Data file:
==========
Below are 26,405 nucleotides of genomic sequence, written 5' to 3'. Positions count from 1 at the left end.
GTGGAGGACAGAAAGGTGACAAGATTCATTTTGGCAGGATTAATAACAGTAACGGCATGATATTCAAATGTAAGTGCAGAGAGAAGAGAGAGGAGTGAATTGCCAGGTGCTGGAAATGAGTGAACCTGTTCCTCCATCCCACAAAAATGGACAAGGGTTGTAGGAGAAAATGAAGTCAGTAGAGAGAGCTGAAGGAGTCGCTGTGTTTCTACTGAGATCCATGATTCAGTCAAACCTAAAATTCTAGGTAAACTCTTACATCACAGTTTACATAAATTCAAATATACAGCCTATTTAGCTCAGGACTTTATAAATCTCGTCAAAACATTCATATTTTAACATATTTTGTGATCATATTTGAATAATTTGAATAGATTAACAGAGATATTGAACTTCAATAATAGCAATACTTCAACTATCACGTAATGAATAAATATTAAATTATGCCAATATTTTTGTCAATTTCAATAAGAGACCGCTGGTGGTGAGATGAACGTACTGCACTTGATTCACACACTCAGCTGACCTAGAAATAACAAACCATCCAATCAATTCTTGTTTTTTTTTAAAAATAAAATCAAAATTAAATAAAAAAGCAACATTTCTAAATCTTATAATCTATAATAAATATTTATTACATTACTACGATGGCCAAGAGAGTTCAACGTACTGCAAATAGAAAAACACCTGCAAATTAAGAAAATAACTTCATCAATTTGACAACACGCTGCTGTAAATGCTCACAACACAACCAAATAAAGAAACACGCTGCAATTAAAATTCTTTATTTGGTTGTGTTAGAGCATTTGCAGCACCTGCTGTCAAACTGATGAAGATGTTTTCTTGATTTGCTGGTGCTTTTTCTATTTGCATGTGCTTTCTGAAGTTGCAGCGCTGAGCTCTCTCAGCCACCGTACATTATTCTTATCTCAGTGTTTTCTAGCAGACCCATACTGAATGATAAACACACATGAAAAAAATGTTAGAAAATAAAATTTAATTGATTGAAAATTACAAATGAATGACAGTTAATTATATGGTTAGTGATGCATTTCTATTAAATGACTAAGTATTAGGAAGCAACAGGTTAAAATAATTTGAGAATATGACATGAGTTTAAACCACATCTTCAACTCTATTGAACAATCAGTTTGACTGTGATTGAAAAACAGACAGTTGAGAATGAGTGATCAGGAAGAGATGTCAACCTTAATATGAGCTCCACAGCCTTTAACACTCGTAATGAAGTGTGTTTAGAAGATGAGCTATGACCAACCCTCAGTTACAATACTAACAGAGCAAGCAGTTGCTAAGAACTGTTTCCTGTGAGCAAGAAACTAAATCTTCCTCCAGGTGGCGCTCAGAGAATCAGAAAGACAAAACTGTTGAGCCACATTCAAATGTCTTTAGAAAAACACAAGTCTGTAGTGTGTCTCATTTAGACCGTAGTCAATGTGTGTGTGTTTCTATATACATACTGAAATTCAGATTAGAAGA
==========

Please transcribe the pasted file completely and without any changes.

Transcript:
Below are 26,405 nucleotides of genomic sequence, written 5' to 3'. Positions count from 1 at the left end.
GTGGAGGACAGAAAGGTGACAAGATTCATTTTGGCAGGATTAATAACAGTAACGGCATGATATTCAAATGTAAGTGCAGAGAGAAGAGAGAGGAGTGAATTGCCAGGTGCTGGAAATGAGTGAACCTGTTCCTCCATCCCACAAAAATGGACAAGGGTTGTAGGAGAAAATGAAGTCAGTAGAGAGAGCTGAAGGAGTCGCTGTGTTTCTACTGAGATCCATGATTCAGTCAAACCTAAAATTCTAGGTAAACTCTTACATCACAGTTTACATAAATTCAAATATACAGCCTATTTAGCTCAGGACTTTATAAATCTCGTCAAAACATTCATATTTTAACATATTTTGTGATCATATTTGAATAATTTGAATAGATTAACAGAGATATTGAACTTCAATAATAGCAATACTTCAACTATCACGTAATGAATAAATATTAAATTATGCCAATATTTTTGTCAATTTCAATAAGAGACCGCTGGTGGTGAGATGAACGTACTGCACTTGATTCACACACTCAGCTGACCTAGAAATAACAAACCATCCAATCAATTCTTGTTTTTTTTTAAAAATAAAATCAAAATTAAATAAAAAAGCAACATTTCTAAATCTTATAATCTATAATAAATATTTATTACATTACTACGATGGCCAAGAGAGTTCAACGTACTGCAAATAGAAAAACACCTGCAAATTAAGAAAATAACTTCATCAATTTGACAACACGCTGCTGTAAATGCTCACAACACAACCAAATAAAGAAACACGCTGCAATTAAAATTCTTTATTTGGTTGTGTTAGAGCATTTGCAGCACCTGCTGTCAAACTGATGAAGATGTTTTCTTGATTTGCTGGTGCTTTTTCTATTTGCATGTGCTTTCTGAAGTTGCAGCGCTGAGCTCTCTCAGCCACCGTACATTATTCTTATCTCAGTGTTTTCTAGCAGACCCATACTGAATGATAAACACACATGAAAAAAATGTTAGAAAATAAAATTTAATTGATTGAAAATTACAAATGAATGACAGTTAATTATATGGTTAGTGATGCATTTCTATTAAATGACTAAGTATTAGGAAGCAACAGGTTAAAATAATTTGAGAATATGACATGAGTTTAAACCACATCTTCAACTCTATTGAACAATCAGTTTGACTGTGATTGAAAAACAGACAGTTGAGAATGAGTGATCAGGAAGAGATGTCAACCTTAATATGAGCTCCACAGCCTTTAACACTCGTAATGAAGTGTGTTTAGAAGATGAGCTATGACCAACCCTCAGTTACAATACTAACAGAGCAAGCAGTTGCTAAGAACTGTTTCCTGTGAGCAAGAAACTAAATCTTCCTCCAGGTGGCGCTCAGAGAATCAGAAAGACAAAACTGTTGAGCCACATTCAAATGTCTTTAGAAAAACACAAGTCTGTAGTGTGTCTCATTTAGACCGTAGTCAATGTGTGTGTGTTTCTATATACATACTGAAATTCAGATTAGAAGA